Most of us have experienced odd coincidences that make us wonder.

My most recent experience with how small the world is involved the column I did about a Glen Park man who found an old football in a heating duct in his home.

He had called to speak to someone in our sports department, but none of the writers or editors, who usually work late shifts, were at their desks.

So he followed the phone system prompt to press 0 to speak to someone in the newsroom immediately. I just happened to pick up the phone.

That column ran on a Sunday. On Monday, one of my writing students at Indiana University Northwest told me that the finder of the football was her stepfather, and the duct in which it was found heated the room in which she slept until she moved out of the house shortly before he called the paper.

But this coincidence is cosmically small change in comparison to something that happened recently in Buffalo, N.Y.

Kevin Stephan, 17, was washing dishes in a restaurant when a customer, Penny Brown, began choking. A volunteer junior firefighter, Kevin stepped up and performed the Heimlich maneuver, according to The Associated Press.

Only when Penny had regained the use of her windpipe did Kevin’s mother recognize her as the nurse who performed CPR on Kevin when he was struck on the chest by a baseball bat in 1999.

As strange as this is — Penny says she can’t think about the incident “without being freaked” by it — such things happen.

Call it the hand of God, a manifestation of “The Force,” or an obscure amendment of the laws of probability, coincidence abounds in a range from the simply odd or the truly bizarre.

A similar tale of reciprocal life-saving occurred in Massachusetts in 1973. Roger Lausier, 13, saw a man struggling in the water off a Salem beach and went into the water to save him.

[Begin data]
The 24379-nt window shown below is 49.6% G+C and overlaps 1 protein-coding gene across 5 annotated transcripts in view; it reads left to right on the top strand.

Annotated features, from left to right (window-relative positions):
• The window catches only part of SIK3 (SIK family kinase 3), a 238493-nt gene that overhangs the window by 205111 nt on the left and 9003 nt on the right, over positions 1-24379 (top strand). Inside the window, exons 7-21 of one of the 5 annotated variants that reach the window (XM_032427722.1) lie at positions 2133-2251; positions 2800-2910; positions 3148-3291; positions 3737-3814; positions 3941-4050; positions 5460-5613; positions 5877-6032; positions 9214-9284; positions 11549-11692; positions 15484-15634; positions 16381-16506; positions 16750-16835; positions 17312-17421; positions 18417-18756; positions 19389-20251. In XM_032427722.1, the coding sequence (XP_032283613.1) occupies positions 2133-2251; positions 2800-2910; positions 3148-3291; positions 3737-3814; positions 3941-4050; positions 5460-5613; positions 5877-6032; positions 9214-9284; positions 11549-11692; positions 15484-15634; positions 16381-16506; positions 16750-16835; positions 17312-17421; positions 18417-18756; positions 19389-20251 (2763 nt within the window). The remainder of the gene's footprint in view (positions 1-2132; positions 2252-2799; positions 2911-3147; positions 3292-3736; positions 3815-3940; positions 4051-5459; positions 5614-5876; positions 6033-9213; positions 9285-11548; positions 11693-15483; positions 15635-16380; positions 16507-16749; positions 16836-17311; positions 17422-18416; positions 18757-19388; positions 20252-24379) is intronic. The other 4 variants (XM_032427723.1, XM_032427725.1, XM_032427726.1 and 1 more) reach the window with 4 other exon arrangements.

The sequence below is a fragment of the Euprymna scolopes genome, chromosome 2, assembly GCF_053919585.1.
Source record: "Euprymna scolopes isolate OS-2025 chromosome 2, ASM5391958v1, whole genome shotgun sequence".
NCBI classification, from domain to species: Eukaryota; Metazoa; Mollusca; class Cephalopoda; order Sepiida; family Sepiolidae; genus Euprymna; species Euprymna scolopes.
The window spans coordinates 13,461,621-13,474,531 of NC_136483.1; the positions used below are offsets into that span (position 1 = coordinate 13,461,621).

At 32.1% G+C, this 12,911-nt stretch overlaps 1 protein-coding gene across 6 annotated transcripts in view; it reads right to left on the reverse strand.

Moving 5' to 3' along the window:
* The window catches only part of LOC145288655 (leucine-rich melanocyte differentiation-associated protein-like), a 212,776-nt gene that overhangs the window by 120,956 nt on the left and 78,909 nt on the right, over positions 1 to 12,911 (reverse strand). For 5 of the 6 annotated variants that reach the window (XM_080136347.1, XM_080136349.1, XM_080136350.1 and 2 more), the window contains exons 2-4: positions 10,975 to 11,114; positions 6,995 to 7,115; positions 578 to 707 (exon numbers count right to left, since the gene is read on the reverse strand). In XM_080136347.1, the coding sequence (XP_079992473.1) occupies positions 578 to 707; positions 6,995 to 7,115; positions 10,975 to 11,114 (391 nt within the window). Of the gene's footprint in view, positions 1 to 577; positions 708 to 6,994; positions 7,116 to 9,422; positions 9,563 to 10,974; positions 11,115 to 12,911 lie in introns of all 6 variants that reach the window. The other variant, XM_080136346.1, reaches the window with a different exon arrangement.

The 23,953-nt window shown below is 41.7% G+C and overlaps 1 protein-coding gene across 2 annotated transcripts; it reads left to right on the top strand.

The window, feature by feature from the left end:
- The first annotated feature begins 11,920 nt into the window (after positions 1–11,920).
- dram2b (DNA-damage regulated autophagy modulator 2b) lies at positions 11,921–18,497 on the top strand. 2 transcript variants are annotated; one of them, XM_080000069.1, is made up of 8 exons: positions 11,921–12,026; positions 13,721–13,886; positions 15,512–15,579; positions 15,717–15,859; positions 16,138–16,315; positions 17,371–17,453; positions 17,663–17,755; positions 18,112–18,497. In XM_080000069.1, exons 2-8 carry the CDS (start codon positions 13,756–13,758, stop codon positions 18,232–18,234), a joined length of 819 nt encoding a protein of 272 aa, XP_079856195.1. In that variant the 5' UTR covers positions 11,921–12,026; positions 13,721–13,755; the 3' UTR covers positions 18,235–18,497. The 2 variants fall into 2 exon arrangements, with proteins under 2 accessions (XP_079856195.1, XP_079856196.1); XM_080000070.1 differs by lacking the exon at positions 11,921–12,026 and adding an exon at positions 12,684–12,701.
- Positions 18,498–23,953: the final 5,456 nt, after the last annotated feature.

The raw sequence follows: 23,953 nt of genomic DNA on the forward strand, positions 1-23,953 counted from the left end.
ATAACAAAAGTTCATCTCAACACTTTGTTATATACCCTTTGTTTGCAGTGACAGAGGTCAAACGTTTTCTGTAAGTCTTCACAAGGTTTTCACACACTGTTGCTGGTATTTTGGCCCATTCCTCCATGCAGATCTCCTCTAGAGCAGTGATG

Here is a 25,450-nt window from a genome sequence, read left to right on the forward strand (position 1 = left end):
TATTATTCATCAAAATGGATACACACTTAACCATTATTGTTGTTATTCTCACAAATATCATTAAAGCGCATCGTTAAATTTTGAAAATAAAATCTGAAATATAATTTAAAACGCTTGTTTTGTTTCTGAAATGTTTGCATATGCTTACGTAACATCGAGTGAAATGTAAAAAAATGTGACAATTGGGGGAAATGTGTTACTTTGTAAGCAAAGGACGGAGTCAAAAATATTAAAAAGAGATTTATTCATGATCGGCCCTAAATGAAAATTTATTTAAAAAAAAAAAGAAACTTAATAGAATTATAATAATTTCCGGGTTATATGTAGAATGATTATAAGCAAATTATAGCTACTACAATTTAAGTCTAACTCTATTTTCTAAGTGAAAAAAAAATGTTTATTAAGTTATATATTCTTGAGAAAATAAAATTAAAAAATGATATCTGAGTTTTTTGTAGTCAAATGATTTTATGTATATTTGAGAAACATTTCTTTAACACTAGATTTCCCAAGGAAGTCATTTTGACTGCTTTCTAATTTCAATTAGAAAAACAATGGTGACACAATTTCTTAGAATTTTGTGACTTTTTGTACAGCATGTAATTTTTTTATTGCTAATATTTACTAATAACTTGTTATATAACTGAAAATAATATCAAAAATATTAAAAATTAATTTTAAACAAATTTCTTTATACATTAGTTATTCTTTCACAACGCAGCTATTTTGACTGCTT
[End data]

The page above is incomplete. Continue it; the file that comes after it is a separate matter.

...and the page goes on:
The man he saved was the husband of Alice Blaise, who had saved Roger from drowning when he was 4.

While you’re hearing that “Twilight Zone” music in your head, here are a couple more well-known classics.

Before filming started for “The Girl from Petrovka,” released in 1974, actor Anthony Hopkins spent a day in London bookstores looking for the George Feifer novel upon which the film was based. After a fruitless search, he headed for the train station, where he found a copy of the book on a bench. Years later, he met Feifer, who identified the find as a copy of the book he had loaned to a friend.

And on the dark side of coincidence lives a Bulgarian woman, an Internet legend, named Martha Martika, whose husband was killed by lightning.

She remarried and her second husband also was killed by lightning.

Perhaps figuring that the third time is the charm, she remarried, but, alas, lightning killed that husband, too.

In a case like that, the superstitious would suspect some kind of a curse.

But even those of us who are dubious when it comes to hexes have to admit that strange things happen.

And all we can do is hope than when the fickle finger of fate points in our direction, it isn’t spouting lightning.